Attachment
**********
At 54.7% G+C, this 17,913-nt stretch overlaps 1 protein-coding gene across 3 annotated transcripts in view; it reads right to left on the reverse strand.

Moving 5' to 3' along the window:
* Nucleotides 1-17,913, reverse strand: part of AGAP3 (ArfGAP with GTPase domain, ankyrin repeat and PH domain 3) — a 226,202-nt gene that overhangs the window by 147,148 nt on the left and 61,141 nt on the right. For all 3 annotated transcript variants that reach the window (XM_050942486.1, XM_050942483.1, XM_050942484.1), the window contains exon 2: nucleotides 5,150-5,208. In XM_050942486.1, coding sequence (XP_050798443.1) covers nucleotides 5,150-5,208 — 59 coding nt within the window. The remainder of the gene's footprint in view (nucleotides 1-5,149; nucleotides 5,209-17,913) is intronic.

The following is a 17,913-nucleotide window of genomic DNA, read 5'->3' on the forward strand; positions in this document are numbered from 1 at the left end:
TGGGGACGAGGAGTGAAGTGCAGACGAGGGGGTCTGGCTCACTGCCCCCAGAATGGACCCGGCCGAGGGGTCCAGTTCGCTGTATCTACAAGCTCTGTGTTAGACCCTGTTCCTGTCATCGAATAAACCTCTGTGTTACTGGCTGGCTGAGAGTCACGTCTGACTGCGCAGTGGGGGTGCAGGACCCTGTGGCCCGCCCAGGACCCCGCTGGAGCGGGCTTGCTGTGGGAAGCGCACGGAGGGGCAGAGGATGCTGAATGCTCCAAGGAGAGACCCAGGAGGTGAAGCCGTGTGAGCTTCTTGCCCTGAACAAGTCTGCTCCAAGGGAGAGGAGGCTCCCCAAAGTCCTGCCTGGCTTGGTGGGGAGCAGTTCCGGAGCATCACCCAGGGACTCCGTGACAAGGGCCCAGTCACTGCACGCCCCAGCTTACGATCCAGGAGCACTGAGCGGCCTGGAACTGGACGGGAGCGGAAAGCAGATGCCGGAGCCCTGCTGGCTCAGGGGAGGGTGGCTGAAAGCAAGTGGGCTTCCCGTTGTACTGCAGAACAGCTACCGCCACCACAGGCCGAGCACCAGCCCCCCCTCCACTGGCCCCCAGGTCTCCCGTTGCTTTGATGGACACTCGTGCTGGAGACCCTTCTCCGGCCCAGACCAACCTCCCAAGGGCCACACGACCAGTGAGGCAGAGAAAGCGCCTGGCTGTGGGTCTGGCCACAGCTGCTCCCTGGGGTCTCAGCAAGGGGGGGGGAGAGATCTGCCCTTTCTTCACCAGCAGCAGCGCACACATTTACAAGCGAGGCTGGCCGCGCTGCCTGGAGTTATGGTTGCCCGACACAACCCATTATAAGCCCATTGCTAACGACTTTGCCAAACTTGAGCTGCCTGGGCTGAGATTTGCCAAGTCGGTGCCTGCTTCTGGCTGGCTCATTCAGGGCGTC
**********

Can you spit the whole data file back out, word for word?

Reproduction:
At 54.7% G+C, this 17,913-nt stretch overlaps 1 protein-coding gene across 3 annotated transcripts in view; it reads right to left on the reverse strand.

Moving 5' to 3' along the window:
* Nucleotides 1-17,913, reverse strand: part of AGAP3 (ArfGAP with GTPase domain, ankyrin repeat and PH domain 3) — a 226,202-nt gene that overhangs the window by 147,148 nt on the left and 61,141 nt on the right. For all 3 annotated transcript variants that reach the window (XM_050942486.1, XM_050942483.1, XM_050942484.1), the window contains exon 2: nucleotides 5,150-5,208. In XM_050942486.1, coding sequence (XP_050798443.1) covers nucleotides 5,150-5,208 — 59 coding nt within the window. The remainder of the gene's footprint in view (nucleotides 1-5,149; nucleotides 5,209-17,913) is intronic.

The following is a 17,913-nucleotide window of genomic DNA, read 5'->3' on the forward strand; positions in this document are numbered from 1 at the left end:
TGGGGACGAGGAGTGAAGTGCAGACGAGGGGGTCTGGCTCACTGCCCCCAGAATGGACCCGGCCGAGGGGTCCAGTTCGCTGTATCTACAAGCTCTGTGTTAGACCCTGTTCCTGTCATCGAATAAACCTCTGTGTTACTGGCTGGCTGAGAGTCACGTCTGACTGCGCAGTGGGGGTGCAGGACCCTGTGGCCCGCCCAGGACCCCGCTGGAGCGGGCTTGCTGTGGGAAGCGCACGGAGGGGCAGAGGATGCTGAATGCTCCAAGGAGAGACCCAGGAGGTGAAGCCGTGTGAGCTTCTTGCCCTGAACAAGTCTGCTCCAAGGGAGAGGAGGCTCCCCAAAGTCCTGCCTGGCTTGGTGGGGAGCAGTTCCGGAGCATCACCCAGGGACTCCGTGACAAGGGCCCAGTCACTGCACGCCCCAGCTTACGATCCAGGAGCACTGAGCGGCCTGGAACTGGACGGGAGCGGAAAGCAGATGCCGGAGCCCTGCTGGCTCAGGGGAGGGTGGCTGAAAGCAAGTGGGCTTCCCGTTGTACTGCAGAACAGCTACCGCCACCACAGGCCGAGCACCAGCCCCCCCTCCACTGGCCCCCAGGTCTCCCGTTGCTTTGATGGACACTCGTGCTGGAGACCCTTCTCCGGCCCAGACCAACCTCCCAAGGGCCACACGACCAGTGAGGCAGAGAAAGCGCCTGGCTGTGGGTCTGGCCACAGCTGCTCCCTGGGGTCTCAGCAAGGGGGGGGGAGAGATCTGCCCTTTCTTCACCAGCAGCAGCGCACACATTTACAAGCGAGGCTGGCCGCGCTGCCTGGAGTTATGGTTGCCCGACACAACCCATTATAAGCCCATTGCTAACGACTTTGCCAAACTTGAGCTGCCTGGGCTGAGATTTGCCAAGTCGGTGCCTGCTTCTGGCTGGCTCATTCAGGGCGTC